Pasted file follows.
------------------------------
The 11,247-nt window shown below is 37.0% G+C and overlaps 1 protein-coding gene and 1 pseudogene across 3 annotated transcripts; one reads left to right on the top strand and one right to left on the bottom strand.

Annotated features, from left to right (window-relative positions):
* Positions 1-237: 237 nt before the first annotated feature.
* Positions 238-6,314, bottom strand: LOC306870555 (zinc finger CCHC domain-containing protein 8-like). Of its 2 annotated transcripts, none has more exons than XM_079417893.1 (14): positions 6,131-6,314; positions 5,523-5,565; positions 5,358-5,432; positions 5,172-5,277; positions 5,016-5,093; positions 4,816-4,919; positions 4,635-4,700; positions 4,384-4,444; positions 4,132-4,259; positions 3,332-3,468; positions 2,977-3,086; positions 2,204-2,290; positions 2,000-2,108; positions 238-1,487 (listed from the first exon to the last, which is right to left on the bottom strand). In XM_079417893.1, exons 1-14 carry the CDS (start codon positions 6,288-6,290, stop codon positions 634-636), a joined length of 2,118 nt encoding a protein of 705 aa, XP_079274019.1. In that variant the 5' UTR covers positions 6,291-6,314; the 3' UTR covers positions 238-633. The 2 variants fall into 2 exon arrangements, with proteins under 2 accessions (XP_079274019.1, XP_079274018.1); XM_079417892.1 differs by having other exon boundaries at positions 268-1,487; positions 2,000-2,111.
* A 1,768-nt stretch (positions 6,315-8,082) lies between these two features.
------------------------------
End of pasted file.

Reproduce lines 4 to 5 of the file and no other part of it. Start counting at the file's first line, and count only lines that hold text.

* Positions 238-6,314, bottom strand: LOC306870555 (zinc finger CCHC domain-containing protein 8-like). Of its 2 annotated transcripts, none has more exons than XM_079417893.1 (14): positions 6,131-6,314; positions 5,523-5,565; positions 5,358-5,432; positions 5,172-5,277; positions 5,016-5,093; positions 4,816-4,919; positions 4,635-4,700; positions 4,384-4,444; positions 4,132-4,259; positions 3,332-3,468; positions 2,977-3,086; positions 2,204-2,290; positions 2,000-2,108; positions 238-1,487 (listed from the first exon to the last, which is right to left on the bottom strand). In XM_079417893.1, exons 1-14 carry the CDS (start codon positions 6,288-6,290, stop codon positions 634-636), a joined length of 2,118 nt encoding a protein of 705 aa, XP_079274019.1. In that variant the 5' UTR covers positions 6,291-6,314; the 3' UTR covers positions 238-633. The 2 variants fall into 2 exon arrangements, with proteins under 2 accessions (XP_079274019.1, XP_079274018.1); XM_079417892.1 differs by having other exon boundaries at positions 268-1,487; positions 2,000-2,111.
* A 1,768-nt stretch (positions 6,315-8,082) lies between these two features.